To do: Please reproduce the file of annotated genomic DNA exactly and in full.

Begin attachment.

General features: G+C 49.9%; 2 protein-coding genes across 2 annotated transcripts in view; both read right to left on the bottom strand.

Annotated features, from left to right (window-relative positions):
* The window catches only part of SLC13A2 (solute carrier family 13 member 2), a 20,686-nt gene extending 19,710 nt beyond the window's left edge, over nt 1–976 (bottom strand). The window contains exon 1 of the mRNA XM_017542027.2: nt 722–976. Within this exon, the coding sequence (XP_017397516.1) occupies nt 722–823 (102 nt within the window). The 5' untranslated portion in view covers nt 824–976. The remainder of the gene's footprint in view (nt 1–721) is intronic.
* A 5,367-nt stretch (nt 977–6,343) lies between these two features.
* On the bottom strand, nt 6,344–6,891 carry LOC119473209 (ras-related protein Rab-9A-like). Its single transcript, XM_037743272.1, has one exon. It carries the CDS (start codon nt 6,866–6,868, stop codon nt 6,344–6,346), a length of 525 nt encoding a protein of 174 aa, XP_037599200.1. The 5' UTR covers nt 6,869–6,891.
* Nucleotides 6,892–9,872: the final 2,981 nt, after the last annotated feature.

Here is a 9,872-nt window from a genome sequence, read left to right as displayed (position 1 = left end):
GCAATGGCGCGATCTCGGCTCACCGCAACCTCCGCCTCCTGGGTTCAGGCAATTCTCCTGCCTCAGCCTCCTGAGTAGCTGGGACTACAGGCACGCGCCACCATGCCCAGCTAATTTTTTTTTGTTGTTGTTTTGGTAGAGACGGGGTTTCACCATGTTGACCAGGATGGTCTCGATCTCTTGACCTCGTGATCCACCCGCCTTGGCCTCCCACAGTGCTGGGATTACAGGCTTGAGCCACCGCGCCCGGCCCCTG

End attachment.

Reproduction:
General features: G+C 49.9%; 2 protein-coding genes across 2 annotated transcripts in view; both read right to left on the bottom strand.

Annotated features, from left to right (window-relative positions):
* The window catches only part of SLC13A2 (solute carrier family 13 member 2), a 20,686-nt gene extending 19,710 nt beyond the window's left edge, over nt 1–976 (bottom strand). The window contains exon 1 of the mRNA XM_017542027.2: nt 722–976. Within this exon, the coding sequence (XP_017397516.1) occupies nt 722–823 (102 nt within the window). The 5' untranslated portion in view covers nt 824–976. The remainder of the gene's footprint in view (nt 1–721) is intronic.
* A 5,367-nt stretch (nt 977–6,343) lies between these two features.
* On the bottom strand, nt 6,344–6,891 carry LOC119473209 (ras-related protein Rab-9A-like). Its single transcript, XM_037743272.1, has one exon. It carries the CDS (start codon nt 6,866–6,868, stop codon nt 6,344–6,346), a length of 525 nt encoding a protein of 174 aa, XP_037599200.1. The 5' UTR covers nt 6,869–6,891.
* Nucleotides 6,892–9,872: the final 2,981 nt, after the last annotated feature.

Here is a 9,872-nt window from a genome sequence, read left to right as displayed (position 1 = left end):
GCAATGGCGCGATCTCGGCTCACCGCAACCTCCGCCTCCTGGGTTCAGGCAATTCTCCTGCCTCAGCCTCCTGAGTAGCTGGGACTACAGGCACGCGCCACCATGCCCAGCTAATTTTTTTTTGTTGTTGTTTTGGTAGAGACGGGGTTTCACCATGTTGACCAGGATGGTCTCGATCTCTTGACCTCGTGATCCACCCGCCTTGGCCTCCCACAGTGCTGGGATTACAGGCTTGAGCCACCGCGCCCGGCCCCTG